Imagine two scenarios, if you will. In both scenarios, the person is the same: a 40-year-old, middle-class American man with no particularly interesting personal details.
(A word to any 40-year-old, middle-class men who may be reading: since I’ll be joining you in September of 2030, I speak with compassion, so don’t take offense. I mean to illustrate a broader point and you’re an easy example to use.)
Also the same between the two men: overall health, intellectual capacity, education, upbringing, job, marital status, number of kids and so on.
In other words, same damn dude in both situations.
But one man is blissful, enjoying what he considers to be the prime of his life, while the other wallows in self-pity and misery at having a life that just doesn’t measure up to what he’d hoped for.
The difference between these two men? Their thinking.
Now, before you click off this article, expecting another boring piece about the power of positive thinking, please hear me out. While positivity is certainly a factor, it’s more subtle than that — and therefore something that isn’t often spoken about.
What we’re touching upon here is whether you set your thoughts on what you have, or what you don’t have.
The difference is significant.
The happy man experiences everything around him in each moment, and he’s grateful for it. He’s consumed with gratitude for the trees, flowers and animals when he’s out jogging in the morning. He’s grateful for the cars that drive by, which remind him his brothers and sisters are sharing the journey with him.
At work, he’s grateful he has tasks to do that have a meaningful place in the world. (They’re meaningful because somebody needs to do them, and that person happens to be him.)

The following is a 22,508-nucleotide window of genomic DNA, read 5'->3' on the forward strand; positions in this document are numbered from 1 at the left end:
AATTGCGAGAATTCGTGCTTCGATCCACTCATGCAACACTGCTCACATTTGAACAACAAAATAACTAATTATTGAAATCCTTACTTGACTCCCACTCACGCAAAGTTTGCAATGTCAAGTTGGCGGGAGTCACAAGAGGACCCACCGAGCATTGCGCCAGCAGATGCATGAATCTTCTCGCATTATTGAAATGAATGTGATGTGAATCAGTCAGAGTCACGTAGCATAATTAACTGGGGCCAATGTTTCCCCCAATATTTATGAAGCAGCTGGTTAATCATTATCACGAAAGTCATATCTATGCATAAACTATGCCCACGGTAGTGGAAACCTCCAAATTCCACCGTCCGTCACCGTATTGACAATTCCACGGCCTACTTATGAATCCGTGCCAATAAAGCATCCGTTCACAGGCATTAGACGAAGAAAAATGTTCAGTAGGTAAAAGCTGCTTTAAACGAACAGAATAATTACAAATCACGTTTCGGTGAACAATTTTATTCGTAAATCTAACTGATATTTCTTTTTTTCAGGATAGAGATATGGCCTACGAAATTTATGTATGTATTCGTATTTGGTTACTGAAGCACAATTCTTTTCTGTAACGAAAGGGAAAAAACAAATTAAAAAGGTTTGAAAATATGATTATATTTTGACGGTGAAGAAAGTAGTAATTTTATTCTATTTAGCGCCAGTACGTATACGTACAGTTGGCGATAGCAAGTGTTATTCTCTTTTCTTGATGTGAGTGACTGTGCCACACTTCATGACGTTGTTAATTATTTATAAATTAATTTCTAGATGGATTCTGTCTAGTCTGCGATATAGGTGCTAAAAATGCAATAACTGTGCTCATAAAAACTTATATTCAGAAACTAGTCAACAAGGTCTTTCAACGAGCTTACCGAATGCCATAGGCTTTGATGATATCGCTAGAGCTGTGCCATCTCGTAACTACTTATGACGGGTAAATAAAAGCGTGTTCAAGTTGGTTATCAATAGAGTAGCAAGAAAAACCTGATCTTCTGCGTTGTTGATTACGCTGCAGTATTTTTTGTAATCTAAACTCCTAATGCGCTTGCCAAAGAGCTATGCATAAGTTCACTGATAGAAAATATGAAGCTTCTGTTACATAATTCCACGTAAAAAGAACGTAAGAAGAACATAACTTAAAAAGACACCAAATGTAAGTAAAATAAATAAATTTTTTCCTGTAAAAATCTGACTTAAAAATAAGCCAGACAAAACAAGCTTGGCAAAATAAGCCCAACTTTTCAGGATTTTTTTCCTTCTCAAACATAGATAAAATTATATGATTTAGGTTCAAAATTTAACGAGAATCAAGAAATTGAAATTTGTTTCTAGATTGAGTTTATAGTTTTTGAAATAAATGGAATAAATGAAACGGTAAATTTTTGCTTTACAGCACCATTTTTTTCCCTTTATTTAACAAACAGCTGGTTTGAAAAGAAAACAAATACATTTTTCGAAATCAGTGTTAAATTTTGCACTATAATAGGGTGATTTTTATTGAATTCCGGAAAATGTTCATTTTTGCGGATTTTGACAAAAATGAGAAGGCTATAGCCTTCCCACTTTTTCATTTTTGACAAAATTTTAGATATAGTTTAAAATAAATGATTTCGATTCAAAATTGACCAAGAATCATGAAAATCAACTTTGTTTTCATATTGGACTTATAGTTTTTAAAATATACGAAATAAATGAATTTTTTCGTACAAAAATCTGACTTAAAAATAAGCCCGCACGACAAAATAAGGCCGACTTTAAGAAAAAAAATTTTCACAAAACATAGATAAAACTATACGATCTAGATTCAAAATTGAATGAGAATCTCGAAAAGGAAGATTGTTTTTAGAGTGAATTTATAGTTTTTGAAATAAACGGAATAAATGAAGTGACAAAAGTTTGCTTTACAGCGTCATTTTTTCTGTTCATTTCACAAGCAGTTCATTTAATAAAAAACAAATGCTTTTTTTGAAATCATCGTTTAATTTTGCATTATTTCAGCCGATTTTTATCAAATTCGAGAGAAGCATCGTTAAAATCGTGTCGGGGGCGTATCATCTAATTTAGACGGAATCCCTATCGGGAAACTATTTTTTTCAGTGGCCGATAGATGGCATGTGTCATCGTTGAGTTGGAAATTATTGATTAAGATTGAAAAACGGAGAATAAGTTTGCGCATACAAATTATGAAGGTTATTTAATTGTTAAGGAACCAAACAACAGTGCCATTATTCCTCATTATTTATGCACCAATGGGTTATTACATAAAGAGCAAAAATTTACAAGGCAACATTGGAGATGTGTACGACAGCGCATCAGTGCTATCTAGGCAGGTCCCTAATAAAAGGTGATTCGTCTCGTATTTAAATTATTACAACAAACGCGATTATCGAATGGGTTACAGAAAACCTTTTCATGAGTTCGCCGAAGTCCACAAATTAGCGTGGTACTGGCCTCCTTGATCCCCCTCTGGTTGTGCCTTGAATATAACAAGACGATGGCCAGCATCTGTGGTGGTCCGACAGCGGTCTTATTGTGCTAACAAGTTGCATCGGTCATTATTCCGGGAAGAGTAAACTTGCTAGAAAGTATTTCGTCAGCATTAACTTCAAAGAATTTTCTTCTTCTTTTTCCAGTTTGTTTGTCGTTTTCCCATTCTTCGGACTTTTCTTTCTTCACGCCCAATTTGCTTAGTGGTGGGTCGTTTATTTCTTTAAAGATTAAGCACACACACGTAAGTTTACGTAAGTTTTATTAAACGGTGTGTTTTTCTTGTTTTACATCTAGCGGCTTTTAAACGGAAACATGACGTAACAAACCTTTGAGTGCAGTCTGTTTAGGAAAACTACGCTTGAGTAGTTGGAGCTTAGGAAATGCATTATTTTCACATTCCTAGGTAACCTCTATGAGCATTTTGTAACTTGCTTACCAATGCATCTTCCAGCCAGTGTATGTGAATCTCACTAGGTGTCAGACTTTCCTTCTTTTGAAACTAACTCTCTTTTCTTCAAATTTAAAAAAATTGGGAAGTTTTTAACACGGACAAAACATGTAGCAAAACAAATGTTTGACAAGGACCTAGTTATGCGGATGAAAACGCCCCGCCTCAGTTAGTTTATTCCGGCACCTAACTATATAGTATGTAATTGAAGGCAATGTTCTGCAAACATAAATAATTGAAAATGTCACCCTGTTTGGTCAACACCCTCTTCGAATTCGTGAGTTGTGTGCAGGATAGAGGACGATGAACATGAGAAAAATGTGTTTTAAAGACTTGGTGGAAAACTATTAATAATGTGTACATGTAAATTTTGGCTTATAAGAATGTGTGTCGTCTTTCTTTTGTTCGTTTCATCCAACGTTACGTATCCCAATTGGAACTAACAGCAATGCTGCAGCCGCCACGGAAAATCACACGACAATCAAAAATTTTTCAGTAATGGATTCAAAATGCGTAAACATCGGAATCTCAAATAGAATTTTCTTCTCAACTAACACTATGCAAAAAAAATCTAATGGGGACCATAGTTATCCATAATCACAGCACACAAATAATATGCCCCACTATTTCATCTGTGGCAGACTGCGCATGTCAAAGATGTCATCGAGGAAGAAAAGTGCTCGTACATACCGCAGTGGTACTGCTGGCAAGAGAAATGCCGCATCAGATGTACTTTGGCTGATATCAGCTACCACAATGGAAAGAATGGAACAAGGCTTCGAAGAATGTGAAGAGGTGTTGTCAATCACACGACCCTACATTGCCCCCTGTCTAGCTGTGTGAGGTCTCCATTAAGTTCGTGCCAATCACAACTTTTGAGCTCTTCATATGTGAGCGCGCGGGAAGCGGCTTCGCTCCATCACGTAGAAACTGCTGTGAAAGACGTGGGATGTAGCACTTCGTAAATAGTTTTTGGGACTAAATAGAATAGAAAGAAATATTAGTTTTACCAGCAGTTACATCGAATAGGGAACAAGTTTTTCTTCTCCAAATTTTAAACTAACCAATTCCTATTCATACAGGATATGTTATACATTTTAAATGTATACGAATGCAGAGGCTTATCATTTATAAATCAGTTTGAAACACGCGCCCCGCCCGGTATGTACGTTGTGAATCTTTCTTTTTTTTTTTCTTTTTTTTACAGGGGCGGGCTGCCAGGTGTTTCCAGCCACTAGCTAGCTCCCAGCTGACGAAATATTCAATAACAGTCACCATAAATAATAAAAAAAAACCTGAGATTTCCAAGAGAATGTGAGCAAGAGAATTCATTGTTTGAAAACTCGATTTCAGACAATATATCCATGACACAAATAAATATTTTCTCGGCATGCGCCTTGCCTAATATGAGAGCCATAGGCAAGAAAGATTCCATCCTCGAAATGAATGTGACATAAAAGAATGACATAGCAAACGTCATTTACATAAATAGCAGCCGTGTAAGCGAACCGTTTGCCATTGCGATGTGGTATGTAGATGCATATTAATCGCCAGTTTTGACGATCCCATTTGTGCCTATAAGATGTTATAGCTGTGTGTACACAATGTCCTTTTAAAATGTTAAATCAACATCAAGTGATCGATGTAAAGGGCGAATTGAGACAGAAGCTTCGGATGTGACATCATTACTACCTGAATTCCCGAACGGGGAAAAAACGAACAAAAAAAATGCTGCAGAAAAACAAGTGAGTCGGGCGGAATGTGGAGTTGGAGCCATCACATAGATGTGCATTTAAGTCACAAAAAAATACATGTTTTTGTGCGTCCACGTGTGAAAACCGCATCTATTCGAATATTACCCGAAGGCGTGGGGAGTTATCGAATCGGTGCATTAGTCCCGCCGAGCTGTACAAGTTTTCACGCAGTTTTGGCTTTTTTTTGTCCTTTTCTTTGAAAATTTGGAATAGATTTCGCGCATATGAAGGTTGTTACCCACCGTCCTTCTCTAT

At home, he has children who love him and a wife who has chosen to walk by his side through life. He has a house and a roof over his head.
More than all that, he knows he is important simply by the fact of his existence!
The other man, in exactly the same circumstances, is consumed by different thoughts.
He thinks about what is not there: the hot tub, the massive, curving flat-screen TV, the wife who jumps him every day when he comes home (they have sex, but not that often).
His house is only 10,000 square feet, when they could really use 20,000. They can’t afford it though, and that sucks. He feels cheated there are people who make more money than he does, people with better lives and better things.
The difference here is not just about gratitude. While that’s central to the first man’s happiness, there’s something more to it: focusing on what is present instead of what appears to be missing.
In other words, focusing on what is real versus how things ought to be.
The more we practice gratefulness for what’s present, the more we’ll have to be thankful for. The more we focus on what isn’t there, the more we’ll see what’s “missing.”
The truth is, nothing is missing. Everything is as it should be.
Arguing with The Way Things Are separates you from reality, which is the quickest way to misery. And in my mind, it’s also not far from a schizophrenic delusion!
If you’ve never understood meditation, just understand this: be here now, not with what could, should or would be.
This doesn’t mean you can’t want things you don’t have yet — otherwise, how would we ever grow and expand?
It just means your desires come from a place of contentment and fullness, of adding onto an already beautiful life, rather than filling a void that is seemingly bottomless.
So just between the two of us, let me tell you a secret: we can be either one of those men. It just depends on what you want.